The economic growth of 0.1 per cent for St. Maarten in 2016 projected by the Central Bank (see related story) obviously means a slowdown compared to last year’s 0.4 per cent, but it’s better than none at all as was the case with Curaçao. The latter is no reason to gloat, also because the two Dutch Caribbean countries are joined in a monetary union where the performance of each affects the totality.

That there was any expansion of the local tourism economy is in itself a pleasant surprise, considering especially the considerable drop in cruise passengers. For next year a growth of 0.5 per cent is expected, but this depends on many factors and time will tell whether that was a realistic estimate or not.

Inflation is said to have been negative at -0.2 per cent this year mostly due to lower oil prices, but if one were to ask the average consumer about the cost of living they probably wouldn’t say it went down. A positive rate of 0.3 per cent is forecast for 2017, mainly because oil prices are on the rise again.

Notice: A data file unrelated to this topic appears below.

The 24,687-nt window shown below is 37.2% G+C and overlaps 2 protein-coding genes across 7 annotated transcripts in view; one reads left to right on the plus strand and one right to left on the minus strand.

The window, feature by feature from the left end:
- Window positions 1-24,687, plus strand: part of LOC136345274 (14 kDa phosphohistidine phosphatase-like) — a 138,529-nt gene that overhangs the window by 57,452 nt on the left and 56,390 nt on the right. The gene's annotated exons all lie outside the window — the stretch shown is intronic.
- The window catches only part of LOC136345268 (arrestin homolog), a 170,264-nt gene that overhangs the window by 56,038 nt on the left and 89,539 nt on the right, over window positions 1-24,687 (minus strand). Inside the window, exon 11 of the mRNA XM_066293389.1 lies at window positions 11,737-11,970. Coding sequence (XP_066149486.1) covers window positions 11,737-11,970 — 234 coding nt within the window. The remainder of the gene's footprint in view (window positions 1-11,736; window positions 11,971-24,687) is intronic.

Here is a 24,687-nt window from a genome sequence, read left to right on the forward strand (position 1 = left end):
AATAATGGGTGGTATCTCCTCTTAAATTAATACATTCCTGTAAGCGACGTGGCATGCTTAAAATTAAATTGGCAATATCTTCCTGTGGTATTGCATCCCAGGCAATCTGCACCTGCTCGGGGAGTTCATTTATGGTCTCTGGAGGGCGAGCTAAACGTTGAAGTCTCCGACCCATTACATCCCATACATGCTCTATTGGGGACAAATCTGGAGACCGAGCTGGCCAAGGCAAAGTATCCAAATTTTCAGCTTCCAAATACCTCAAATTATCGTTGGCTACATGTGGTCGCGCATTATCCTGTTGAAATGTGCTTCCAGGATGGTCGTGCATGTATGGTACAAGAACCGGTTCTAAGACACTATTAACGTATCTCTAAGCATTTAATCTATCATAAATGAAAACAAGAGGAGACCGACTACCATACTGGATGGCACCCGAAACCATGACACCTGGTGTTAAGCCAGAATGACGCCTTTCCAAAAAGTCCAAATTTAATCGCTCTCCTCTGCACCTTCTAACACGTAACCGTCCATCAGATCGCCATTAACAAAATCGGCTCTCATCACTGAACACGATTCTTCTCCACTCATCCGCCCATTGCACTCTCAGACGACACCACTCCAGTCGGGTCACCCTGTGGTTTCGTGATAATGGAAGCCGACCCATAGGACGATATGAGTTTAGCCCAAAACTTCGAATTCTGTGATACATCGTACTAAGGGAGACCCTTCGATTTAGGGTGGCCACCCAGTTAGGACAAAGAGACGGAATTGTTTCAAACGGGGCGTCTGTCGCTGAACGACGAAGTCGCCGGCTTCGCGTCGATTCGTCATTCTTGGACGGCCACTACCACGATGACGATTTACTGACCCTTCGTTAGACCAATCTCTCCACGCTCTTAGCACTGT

While the public finances have improved, the need to implement measures to increase Government income in a more sustainable manner was again mentioned. The recently installed William Marlin Cabinet II intends to do so; among other ways, with fiscal reform towards more indirect taxes.

A word of caution is in order. To be truly effective, introducing a sales or value-added tax will probably necessitate the use of uniform sealed cash registers at stores and other businesses to enhance compliance, as Curaçao experienced with its OB. This requires quite some effort and, of course, money, so that achieving the desired result may take a while.

What’s just as important is to stimulate private sector initiatives and entrepreneurial activities primarily in the hospitality industry that actually enlarge the proverbial pie, rather than just giving the national treasury a bigger slice.

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